That list doesn’t include simple inactivity, so opening a HELOC just in case wouldn’t cause your credit line to be closed later, but you may still pay an inactivity fee. 

What happens if I get a HELOC just in case but don’t use it? 

Once the draw period on a HELOC ends, your credit line closes, and you enter the repayment period. You must make principal and interest payments toward your balance if you used part of your credit line. 

If you had a zero balance, you’d have nothing to repay. Your credit line would close. If you were paying an annual fee during the draw period, it would go away. 

When considering a HELOC, it’s smart to ask about fees before applying. Standard fees include:

  • Origination fees: About 1% of your total credit line amount
  • Monthly or annual maintenance fees: Around $300 – $400 per year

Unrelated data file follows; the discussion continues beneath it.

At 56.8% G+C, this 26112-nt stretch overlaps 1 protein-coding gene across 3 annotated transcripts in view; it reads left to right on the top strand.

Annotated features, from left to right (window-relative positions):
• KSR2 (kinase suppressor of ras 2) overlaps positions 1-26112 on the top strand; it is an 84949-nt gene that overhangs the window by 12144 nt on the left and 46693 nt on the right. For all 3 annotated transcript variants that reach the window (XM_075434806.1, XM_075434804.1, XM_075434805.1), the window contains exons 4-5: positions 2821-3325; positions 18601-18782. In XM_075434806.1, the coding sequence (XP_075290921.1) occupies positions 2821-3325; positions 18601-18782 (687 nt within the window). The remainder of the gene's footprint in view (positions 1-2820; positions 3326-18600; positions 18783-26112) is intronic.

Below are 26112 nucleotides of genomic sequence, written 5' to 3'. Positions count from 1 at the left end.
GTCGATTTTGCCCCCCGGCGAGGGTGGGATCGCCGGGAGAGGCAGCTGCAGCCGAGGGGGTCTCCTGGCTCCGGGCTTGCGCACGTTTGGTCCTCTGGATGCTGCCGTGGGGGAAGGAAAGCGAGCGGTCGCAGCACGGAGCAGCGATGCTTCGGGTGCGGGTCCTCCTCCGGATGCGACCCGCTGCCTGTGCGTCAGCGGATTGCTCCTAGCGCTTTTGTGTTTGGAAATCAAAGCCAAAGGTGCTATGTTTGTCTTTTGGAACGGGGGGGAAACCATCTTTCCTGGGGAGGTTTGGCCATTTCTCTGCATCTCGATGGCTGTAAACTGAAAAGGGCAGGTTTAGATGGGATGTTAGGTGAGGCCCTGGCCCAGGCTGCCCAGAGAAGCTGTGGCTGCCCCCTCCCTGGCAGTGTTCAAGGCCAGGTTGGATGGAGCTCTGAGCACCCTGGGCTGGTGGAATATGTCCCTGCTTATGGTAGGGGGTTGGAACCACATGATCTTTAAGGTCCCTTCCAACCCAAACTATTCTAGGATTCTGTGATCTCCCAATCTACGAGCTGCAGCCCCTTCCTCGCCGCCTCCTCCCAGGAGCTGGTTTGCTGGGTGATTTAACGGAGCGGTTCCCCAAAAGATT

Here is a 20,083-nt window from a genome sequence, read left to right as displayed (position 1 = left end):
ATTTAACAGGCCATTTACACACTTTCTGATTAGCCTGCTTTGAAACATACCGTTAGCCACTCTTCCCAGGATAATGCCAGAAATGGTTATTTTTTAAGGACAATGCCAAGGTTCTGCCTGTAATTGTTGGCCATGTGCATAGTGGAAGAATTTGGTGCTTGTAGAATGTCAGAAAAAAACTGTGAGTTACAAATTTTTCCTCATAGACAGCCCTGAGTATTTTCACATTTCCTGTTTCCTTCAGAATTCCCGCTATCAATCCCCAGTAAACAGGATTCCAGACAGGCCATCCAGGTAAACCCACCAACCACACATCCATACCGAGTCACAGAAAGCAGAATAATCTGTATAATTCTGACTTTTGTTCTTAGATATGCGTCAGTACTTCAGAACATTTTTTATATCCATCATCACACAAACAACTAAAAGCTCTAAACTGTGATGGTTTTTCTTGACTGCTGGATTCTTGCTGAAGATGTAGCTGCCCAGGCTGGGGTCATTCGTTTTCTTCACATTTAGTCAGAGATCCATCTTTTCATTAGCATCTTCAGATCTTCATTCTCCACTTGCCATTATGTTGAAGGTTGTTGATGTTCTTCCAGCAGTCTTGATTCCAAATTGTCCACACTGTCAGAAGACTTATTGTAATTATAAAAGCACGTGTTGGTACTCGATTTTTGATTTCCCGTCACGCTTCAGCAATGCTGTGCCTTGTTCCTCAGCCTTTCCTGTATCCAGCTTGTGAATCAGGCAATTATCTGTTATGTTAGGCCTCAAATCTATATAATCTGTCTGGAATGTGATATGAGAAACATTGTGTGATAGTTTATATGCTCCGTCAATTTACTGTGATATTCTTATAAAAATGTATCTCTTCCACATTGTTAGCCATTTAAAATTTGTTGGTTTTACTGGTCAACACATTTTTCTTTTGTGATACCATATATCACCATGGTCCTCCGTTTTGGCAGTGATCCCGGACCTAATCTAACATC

• Closing costs: 2% – 5% of credit line
  • Prepayment penalties: About 2% of loan balance 
  • Inactivity fees: $50 or less
  • Account closure fees: About 2% of the loan amount or a flat fee 

Let’s say, for example, that you open a HELOC for $50,000. The origination fee may be $500, and total closing costs could range from $1,000 to $2,500. If your lender charges a prepayment penalty or early closure fee, you might face fees of $1,000. You’ll also pay interest on the amount you withdraw and may be subject to monthly or annual maintenance fees. 

Understanding the fees can help you get a better idea of what a HELOC might cost—even if you never use it. 

How long do I need to be in my home to qualify for a HELOC?

No specific waiting period is required to get a HELOC. Sometimes, you can apply for a home equity line of credit within a month or two of closing on a property. 

What matters more to lenders is how much equity you have in the home. Lenders often expect you to keep 15% to 20% equity in the home, measured by your loan-to-value ratio (LTV). 

LTV is your mortgage debt divided by a home’s appraised value. 

How to calculate home equity